Some government programmes will be axed as budget spending is cut to pay for rebuilding Christchurch, Prime Minister John Key says.
He confirmed today that most, if not all, of the $800 million "new money" spending originally planned for the May budget would go.
There would still be about $600m to $800m additional funding that may be injected into health and education, but the "vast bulk of that, if not all" will come from reprioritising funds from other areas.
"That's one proposition we are looking at," Mr Key said.
"Some programmes will cease," he said. "No one is arguing this is easy.
"Government is all about the allocation of resources and at the moment the allocation that is required is Christchurch, health and education.
"On that basis, some other expenditure won't be undertaken."
When asked how the public could be confident that the Government wasn't slashing and burning by potentially cutting $800m from the economy, Mr Key said: "That's called a general election.
"We intend to put together a set of accounts ... in the end they'll judge us on that."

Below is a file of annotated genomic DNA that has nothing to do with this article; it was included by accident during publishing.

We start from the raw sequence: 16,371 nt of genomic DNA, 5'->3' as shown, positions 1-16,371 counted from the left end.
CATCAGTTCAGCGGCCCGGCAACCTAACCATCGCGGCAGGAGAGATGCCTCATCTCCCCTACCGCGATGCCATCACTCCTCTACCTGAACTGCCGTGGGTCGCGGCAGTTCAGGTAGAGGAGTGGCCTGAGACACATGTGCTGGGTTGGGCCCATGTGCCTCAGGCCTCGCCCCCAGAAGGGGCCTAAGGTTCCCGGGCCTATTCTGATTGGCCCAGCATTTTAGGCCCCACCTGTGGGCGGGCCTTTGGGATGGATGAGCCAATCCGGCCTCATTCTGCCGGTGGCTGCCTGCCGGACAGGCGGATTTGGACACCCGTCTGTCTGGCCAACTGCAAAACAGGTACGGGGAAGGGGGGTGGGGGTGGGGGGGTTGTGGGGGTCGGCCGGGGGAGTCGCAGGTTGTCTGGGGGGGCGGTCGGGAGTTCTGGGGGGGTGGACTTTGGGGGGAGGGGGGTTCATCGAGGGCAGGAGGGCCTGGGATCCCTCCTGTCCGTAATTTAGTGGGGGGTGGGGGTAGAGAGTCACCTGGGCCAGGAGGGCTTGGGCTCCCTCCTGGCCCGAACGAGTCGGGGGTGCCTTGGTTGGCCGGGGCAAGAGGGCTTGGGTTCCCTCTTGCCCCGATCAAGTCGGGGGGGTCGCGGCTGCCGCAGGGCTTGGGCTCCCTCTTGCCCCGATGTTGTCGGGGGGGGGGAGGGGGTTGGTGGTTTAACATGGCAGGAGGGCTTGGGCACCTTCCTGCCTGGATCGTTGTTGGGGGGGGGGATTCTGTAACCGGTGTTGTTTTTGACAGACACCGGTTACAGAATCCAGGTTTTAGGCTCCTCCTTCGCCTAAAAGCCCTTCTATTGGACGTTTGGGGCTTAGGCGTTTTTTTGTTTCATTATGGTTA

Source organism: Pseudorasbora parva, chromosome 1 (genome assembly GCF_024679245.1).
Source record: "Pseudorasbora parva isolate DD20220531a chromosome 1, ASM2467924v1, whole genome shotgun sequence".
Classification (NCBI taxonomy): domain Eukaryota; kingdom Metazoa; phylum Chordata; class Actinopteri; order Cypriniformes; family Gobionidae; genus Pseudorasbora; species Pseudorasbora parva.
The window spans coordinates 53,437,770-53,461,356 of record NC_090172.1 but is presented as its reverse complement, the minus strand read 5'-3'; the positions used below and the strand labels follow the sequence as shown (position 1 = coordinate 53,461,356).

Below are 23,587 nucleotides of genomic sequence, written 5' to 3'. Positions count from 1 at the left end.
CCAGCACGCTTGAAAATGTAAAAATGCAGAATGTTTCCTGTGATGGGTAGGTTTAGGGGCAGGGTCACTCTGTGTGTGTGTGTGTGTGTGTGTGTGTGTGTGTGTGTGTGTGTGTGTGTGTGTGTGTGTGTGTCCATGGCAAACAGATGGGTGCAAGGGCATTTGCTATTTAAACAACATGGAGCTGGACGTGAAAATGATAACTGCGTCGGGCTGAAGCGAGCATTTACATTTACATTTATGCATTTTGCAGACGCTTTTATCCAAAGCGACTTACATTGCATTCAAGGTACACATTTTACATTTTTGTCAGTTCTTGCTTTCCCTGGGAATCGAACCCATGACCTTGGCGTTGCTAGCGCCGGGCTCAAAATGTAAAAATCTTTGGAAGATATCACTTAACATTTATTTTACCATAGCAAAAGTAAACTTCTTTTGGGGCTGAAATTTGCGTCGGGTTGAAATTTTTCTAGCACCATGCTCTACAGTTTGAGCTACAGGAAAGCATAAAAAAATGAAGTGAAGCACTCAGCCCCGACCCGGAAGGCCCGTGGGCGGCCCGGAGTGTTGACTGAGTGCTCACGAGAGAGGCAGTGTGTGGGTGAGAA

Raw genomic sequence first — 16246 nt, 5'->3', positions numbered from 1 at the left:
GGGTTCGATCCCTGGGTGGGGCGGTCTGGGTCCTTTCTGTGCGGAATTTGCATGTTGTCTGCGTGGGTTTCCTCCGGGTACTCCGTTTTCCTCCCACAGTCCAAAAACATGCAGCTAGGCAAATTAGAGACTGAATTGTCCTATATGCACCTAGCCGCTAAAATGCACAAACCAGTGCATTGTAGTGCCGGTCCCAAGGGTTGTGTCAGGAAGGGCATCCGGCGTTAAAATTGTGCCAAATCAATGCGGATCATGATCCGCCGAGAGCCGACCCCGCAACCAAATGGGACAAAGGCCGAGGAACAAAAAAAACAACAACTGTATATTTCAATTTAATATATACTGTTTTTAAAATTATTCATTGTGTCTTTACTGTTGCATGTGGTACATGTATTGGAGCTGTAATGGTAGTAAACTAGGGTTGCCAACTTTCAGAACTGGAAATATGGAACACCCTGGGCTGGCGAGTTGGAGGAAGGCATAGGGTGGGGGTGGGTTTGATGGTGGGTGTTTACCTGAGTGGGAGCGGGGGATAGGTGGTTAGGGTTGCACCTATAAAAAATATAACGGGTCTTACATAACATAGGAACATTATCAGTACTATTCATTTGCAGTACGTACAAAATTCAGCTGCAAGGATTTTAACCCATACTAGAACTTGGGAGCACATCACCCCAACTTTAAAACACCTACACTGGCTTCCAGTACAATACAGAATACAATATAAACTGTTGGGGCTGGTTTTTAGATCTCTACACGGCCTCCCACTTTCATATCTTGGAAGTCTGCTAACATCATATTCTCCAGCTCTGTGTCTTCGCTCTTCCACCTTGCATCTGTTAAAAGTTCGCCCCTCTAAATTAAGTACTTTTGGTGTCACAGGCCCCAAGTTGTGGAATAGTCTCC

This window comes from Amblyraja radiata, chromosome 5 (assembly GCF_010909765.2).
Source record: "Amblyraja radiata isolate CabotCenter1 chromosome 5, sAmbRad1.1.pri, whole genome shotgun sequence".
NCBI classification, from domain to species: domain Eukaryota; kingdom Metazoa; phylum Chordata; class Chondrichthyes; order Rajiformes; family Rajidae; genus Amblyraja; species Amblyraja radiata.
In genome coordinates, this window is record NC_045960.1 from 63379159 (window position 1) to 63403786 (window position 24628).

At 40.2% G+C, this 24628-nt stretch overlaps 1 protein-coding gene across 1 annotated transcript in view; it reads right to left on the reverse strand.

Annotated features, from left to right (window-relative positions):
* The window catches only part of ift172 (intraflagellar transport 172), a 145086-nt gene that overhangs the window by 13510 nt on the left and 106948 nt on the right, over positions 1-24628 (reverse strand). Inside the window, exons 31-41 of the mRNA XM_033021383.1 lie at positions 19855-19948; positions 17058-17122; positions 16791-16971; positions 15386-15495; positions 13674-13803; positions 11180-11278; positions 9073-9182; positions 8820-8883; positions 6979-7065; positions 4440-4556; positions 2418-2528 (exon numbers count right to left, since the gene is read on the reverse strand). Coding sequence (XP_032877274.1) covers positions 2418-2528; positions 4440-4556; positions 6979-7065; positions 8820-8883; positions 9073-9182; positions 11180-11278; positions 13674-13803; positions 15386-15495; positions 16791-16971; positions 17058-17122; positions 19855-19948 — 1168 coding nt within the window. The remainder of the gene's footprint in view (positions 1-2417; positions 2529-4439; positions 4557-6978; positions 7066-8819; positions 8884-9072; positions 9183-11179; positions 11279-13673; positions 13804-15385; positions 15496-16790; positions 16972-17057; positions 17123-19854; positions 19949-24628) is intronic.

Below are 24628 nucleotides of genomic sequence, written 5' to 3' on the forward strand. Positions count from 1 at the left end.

Mr Key said the level of benefits and superannuation were still off the table, as was a land tax and a capital gains tax.
It was inevitable that the EQC levy would rise, he said.
Mr Key said it was too simplistic to just stop infrastructure projects in other parts of the country and focus on Christchurch, because it could lead to those local economies grinding to a halt.
The Government did not want to burden Auckland, or Wellington, with an "infrastructure time-bomb".
The Public Service Association (PSA) said cutting $800 million of new spending would further strain services which were already under "massive pressure" because of the Canterbury earthquake, and would cost the country socially and economically.
"The Government is choosing to squeeze departments and services that have already been shaved to the bone, rather than considering other options like imposing a levy and further borrowing to help fund the Canterbury rebuild," PSA national secretary Richard Wagstaff said.
"The Government is leading the recession with its blunt cuts to public services...and when it comes to health and education, $800 million doesn't go near what these areas actually need."
Labour Party leader Phil Goff said pulling $800m out of the budget would be at the expense of services used by middle and low-income families.
"It's not a choice between slashing and burning and borrowing, it's also about getting the economy going again, having a plan, and National hasn't got a plan," Mr Goff said.
"Clearly, you can borrow to meet a cost that will need to be spread over a period of years - and that's the situation with the earthquake."
Mr Goff said Labour would set a list of priorities going into the election.
"We will do what is essential first and what is desirable when we can find the funds," he said.